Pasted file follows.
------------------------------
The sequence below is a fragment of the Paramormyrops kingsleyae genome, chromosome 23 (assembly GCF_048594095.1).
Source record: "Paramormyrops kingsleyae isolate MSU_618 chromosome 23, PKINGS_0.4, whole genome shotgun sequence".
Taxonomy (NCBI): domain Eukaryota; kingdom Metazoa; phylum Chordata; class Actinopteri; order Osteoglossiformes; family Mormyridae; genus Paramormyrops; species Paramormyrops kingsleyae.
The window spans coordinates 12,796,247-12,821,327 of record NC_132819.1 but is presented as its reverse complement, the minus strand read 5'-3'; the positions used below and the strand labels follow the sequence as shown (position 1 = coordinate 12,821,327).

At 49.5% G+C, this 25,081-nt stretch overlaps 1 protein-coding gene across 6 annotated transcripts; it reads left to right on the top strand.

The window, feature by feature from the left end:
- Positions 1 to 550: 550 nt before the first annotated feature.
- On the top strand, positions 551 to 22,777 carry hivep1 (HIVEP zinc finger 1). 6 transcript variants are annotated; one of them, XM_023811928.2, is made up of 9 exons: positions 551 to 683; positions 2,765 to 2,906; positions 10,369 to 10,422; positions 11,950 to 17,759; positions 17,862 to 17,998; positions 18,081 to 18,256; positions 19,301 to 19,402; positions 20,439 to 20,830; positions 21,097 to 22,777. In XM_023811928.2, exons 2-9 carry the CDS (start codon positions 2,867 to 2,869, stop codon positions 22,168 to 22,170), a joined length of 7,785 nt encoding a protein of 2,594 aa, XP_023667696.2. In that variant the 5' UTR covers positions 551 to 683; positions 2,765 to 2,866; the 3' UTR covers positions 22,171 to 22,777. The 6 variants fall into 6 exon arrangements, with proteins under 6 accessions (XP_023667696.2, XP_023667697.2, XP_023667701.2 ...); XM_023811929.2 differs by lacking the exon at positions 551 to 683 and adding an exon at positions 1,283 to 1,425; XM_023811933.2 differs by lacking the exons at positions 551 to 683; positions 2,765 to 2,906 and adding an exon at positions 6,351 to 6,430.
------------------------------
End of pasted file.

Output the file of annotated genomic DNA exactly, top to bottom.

The sequence below is a fragment of the Paramormyrops kingsleyae genome, chromosome 23 (assembly GCF_048594095.1).
Source record: "Paramormyrops kingsleyae isolate MSU_618 chromosome 23, PKINGS_0.4, whole genome shotgun sequence".
Taxonomy (NCBI): domain Eukaryota; kingdom Metazoa; phylum Chordata; class Actinopteri; order Osteoglossiformes; family Mormyridae; genus Paramormyrops; species Paramormyrops kingsleyae.
The window spans coordinates 12,796,247-12,821,327 of record NC_132819.1 but is presented as its reverse complement, the minus strand read 5'-3'; the positions used below and the strand labels follow the sequence as shown (position 1 = coordinate 12,821,327).

At 49.5% G+C, this 25,081-nt stretch overlaps 1 protein-coding gene across 6 annotated transcripts; it reads left to right on the top strand.

The window, feature by feature from the left end:
- Positions 1 to 550: 550 nt before the first annotated feature.
- On the top strand, positions 551 to 22,777 carry hivep1 (HIVEP zinc finger 1). 6 transcript variants are annotated; one of them, XM_023811928.2, is made up of 9 exons: positions 551 to 683; positions 2,765 to 2,906; positions 10,369 to 10,422; positions 11,950 to 17,759; positions 17,862 to 17,998; positions 18,081 to 18,256; positions 19,301 to 19,402; positions 20,439 to 20,830; positions 21,097 to 22,777. In XM_023811928.2, exons 2-9 carry the CDS (start codon positions 2,867 to 2,869, stop codon positions 22,168 to 22,170), a joined length of 7,785 nt encoding a protein of 2,594 aa, XP_023667696.2. In that variant the 5' UTR covers positions 551 to 683; positions 2,765 to 2,866; the 3' UTR covers positions 22,171 to 22,777. The 6 variants fall into 6 exon arrangements, with proteins under 6 accessions (XP_023667696.2, XP_023667697.2, XP_023667701.2 ...); XM_023811929.2 differs by lacking the exon at positions 551 to 683 and adding an exon at positions 1,283 to 1,425; XM_023811933.2 differs by lacking the exons at positions 551 to 683; positions 2,765 to 2,906 and adding an exon at positions 6,351 to 6,430.